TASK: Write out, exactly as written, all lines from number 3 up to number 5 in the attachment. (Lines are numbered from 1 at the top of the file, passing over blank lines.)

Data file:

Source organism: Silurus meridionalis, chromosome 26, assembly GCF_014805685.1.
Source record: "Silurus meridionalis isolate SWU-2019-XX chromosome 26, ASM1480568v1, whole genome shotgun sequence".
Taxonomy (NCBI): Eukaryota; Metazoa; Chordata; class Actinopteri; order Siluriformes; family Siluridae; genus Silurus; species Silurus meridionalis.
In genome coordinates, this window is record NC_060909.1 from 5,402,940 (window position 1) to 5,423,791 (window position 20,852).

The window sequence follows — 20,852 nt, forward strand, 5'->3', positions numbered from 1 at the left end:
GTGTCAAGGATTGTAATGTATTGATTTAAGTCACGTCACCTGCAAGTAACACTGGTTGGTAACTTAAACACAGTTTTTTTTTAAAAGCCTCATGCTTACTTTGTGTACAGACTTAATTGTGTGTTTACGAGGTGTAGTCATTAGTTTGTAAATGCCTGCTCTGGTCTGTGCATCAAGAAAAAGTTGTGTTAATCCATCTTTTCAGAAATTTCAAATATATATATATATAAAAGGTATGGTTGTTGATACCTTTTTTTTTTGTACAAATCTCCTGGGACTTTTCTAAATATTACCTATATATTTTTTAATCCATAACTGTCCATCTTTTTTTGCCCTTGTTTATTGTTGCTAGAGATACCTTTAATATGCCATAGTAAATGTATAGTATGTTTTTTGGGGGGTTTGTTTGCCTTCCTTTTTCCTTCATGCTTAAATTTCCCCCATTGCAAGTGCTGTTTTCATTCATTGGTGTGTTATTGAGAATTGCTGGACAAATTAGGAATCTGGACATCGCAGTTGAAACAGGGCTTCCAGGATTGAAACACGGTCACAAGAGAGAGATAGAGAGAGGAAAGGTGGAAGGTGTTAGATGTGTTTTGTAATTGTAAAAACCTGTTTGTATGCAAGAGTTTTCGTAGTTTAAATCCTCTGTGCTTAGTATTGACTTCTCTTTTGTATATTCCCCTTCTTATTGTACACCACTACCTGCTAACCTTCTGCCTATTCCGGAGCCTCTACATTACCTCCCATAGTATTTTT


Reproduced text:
Taxonomy (NCBI): Eukaryota; Metazoa; Chordata; class Actinopteri; order Siluriformes; family Siluridae; genus Silurus; species Silurus meridionalis.
In genome coordinates, this window is record NC_060909.1 from 5,402,940 (window position 1) to 5,423,791 (window position 20,852).

The window sequence follows — 20,852 nt, forward strand, 5'->3', positions numbered from 1 at the left end: